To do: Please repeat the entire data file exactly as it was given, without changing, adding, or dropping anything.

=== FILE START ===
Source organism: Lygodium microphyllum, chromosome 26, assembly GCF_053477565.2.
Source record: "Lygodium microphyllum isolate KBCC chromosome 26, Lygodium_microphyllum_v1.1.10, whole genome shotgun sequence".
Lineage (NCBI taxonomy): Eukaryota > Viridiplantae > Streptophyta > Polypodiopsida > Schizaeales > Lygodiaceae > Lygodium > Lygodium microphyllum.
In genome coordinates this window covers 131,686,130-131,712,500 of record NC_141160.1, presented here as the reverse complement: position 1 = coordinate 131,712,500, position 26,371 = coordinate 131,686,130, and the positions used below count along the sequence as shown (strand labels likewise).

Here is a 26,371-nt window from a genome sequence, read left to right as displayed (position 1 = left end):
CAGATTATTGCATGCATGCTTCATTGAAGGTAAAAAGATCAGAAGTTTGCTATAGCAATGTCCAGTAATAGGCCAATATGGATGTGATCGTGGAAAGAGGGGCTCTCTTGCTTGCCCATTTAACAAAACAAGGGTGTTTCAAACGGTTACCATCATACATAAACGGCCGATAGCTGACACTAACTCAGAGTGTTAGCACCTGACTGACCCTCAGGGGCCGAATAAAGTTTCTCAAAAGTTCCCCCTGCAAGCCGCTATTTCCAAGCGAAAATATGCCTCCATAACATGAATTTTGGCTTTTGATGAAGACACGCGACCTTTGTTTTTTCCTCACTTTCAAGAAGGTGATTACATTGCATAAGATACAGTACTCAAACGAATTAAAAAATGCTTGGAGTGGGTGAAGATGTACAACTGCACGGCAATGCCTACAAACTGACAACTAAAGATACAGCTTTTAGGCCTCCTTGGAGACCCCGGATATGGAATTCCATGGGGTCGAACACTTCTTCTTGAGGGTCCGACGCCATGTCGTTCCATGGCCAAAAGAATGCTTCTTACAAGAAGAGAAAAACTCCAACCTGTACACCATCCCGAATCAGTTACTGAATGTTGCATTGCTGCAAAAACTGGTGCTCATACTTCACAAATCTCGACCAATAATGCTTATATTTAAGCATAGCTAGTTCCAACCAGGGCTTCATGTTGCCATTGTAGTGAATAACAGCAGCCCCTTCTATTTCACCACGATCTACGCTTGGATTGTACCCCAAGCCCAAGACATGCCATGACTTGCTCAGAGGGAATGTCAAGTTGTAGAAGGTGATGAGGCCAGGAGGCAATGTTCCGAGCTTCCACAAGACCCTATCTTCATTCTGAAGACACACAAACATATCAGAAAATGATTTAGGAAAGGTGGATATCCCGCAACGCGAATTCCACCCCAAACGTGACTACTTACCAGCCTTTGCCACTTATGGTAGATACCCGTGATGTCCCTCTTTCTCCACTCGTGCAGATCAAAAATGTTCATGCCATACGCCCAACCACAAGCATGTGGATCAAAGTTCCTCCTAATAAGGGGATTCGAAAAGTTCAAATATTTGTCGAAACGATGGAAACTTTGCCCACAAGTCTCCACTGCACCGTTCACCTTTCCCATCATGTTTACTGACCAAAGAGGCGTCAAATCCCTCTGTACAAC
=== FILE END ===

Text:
Source organism: Lygodium microphyllum, chromosome 26, assembly GCF_053477565.2.
Source record: "Lygodium microphyllum isolate KBCC chromosome 26, Lygodium_microphyllum_v1.1.10, whole genome shotgun sequence".
Lineage (NCBI taxonomy): Eukaryota > Viridiplantae > Streptophyta > Polypodiopsida > Schizaeales > Lygodiaceae > Lygodium > Lygodium microphyllum.
In genome coordinates this window covers 131,686,130-131,712,500 of record NC_141160.1, presented here as the reverse complement: position 1 = coordinate 131,712,500, position 26,371 = coordinate 131,686,130, and the positions used below count along the sequence as shown (strand labels likewise).

Here is a 26,371-nt window from a genome sequence, read left to right as displayed (position 1 = left end):
CAGATTATTGCATGCATGCTTCATTGAAGGTAAAAAGATCAGAAGTTTGCTATAGCAATGTCCAGTAATAGGCCAATATGGATGTGATCGTGGAAAGAGGGGCTCTCTTGCTTGCCCATTTAACAAAACAAGGGTGTTTCAAACGGTTACCATCATACATAAACGGCCGATAGCTGACACTAACTCAGAGTGTTAGCACCTGACTGACCCTCAGGGGCCGAATAAAGTTTCTCAAAAGTTCCCCCTGCAAGCCGCTATTTCCAAGCGAAAATATGCCTCCATAACATGAATTTTGGCTTTTGATGAAGACACGCGACCTTTGTTTTTTCCTCACTTTCAAGAAGGTGATTACATTGCATAAGATACAGTACTCAAACGAATTAAAAAATGCTTGGAGTGGGTGAAGATGTACAACTGCACGGCAATGCCTACAAACTGACAACTAAAGATACAGCTTTTAGGCCTCCTTGGAGACCCCGGATATGGAATTCCATGGGGTCGAACACTTCTTCTTGAGGGTCCGACGCCATGTCGTTCCATGGCCAAAAGAATGCTTCTTACAAGAAGAGAAAAACTCCAACCTGTACACCATCCCGAATCAGTTACTGAATGTTGCATTGCTGCAAAAACTGGTGCTCATACTTCACAAATCTCGACCAATAATGCTTATATTTAAGCATAGCTAGTTCCAACCAGGGCTTCATGTTGCCATTGTAGTGAATAACAGCAGCCCCTTCTATTTCACCACGATCTACGCTTGGATTGTACCCCAAGCCCAAGACATGCCATGACTTGCTCAGAGGGAATGTCAAGTTGTAGAAGGTGATGAGGCCAGGAGGCAATGTTCCGAGCTTCCACAAGACCCTATCTTCATTCTGAAGACACACAAACATATCAGAAAATGATTTAGGAAAGGTGGATATCCCGCAACGCGAATTCCACCCCAAACGTGACTACTTACCAGCCTTTGCCACTTATGGTAGATACCCGTGATGTCCCTCTTTCTCCACTCGTGCAGATCAAAAATGTTCATGCCATACGCCCAACCACAAGCATGTGGATCAAAGTTCCTCCTAATAAGGGGATTCGAAAAGTTCAAATATTTGTCGAAACGATGGAAACTTTGCCCACAAGTCTCCACTGCACCGTTCACCTTTCCCATCATGTTTACTGACCAAAGAGGCGTCAAATCCCTCTGTACAAC